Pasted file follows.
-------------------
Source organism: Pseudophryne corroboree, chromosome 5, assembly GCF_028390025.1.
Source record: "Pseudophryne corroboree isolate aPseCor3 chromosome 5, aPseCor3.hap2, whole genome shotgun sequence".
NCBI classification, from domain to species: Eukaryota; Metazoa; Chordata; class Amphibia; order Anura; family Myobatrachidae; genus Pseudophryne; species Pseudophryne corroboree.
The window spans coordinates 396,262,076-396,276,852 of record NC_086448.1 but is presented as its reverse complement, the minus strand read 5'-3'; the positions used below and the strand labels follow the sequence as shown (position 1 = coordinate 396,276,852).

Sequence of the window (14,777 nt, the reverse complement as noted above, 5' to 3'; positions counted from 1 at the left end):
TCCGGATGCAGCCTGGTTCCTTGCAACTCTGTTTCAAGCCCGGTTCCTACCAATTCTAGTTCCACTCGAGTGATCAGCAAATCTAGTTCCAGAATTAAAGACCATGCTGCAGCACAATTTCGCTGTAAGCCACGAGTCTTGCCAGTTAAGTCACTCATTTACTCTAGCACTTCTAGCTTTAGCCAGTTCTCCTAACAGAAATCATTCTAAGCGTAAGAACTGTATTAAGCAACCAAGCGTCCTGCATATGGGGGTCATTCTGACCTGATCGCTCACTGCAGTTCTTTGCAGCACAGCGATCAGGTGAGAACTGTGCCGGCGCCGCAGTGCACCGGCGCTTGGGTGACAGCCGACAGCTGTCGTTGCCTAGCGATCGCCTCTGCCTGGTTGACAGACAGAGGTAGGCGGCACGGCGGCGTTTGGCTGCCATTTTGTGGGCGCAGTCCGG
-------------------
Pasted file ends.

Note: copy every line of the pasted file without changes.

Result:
Source organism: Pseudophryne corroboree, chromosome 5, assembly GCF_028390025.1.
Source record: "Pseudophryne corroboree isolate aPseCor3 chromosome 5, aPseCor3.hap2, whole genome shotgun sequence".
NCBI classification, from domain to species: Eukaryota; Metazoa; Chordata; class Amphibia; order Anura; family Myobatrachidae; genus Pseudophryne; species Pseudophryne corroboree.
The window spans coordinates 396,262,076-396,276,852 of record NC_086448.1 but is presented as its reverse complement, the minus strand read 5'-3'; the positions used below and the strand labels follow the sequence as shown (position 1 = coordinate 396,276,852).

Sequence of the window (14,777 nt, the reverse complement as noted above, 5' to 3'; positions counted from 1 at the left end):
TCCGGATGCAGCCTGGTTCCTTGCAACTCTGTTTCAAGCCCGGTTCCTACCAATTCTAGTTCCACTCGAGTGATCAGCAAATCTAGTTCCAGAATTAAAGACCATGCTGCAGCACAATTTCGCTGTAAGCCACGAGTCTTGCCAGTTAAGTCACTCATTTACTCTAGCACTTCTAGCTTTAGCCAGTTCTCCTAACAGAAATCATTCTAAGCGTAAGAACTGTATTAAGCAACCAAGCGTCCTGCATATGGGGGTCATTCTGACCTGATCGCTCACTGCAGTTCTTTGCAGCACAGCGATCAGGTGAGAACTGTGCCGGCGCCGCAGTGCACCGGCGCTTGGGTGACAGCCGACAGCTGTCGTTGCCTAGCGATCGCCTCTGCCTGGTTGACAGACAGAGGTAGGCGGCACGGCGGCGTTTGGCTGCCATTTTGTGGGCGCAGTCCGG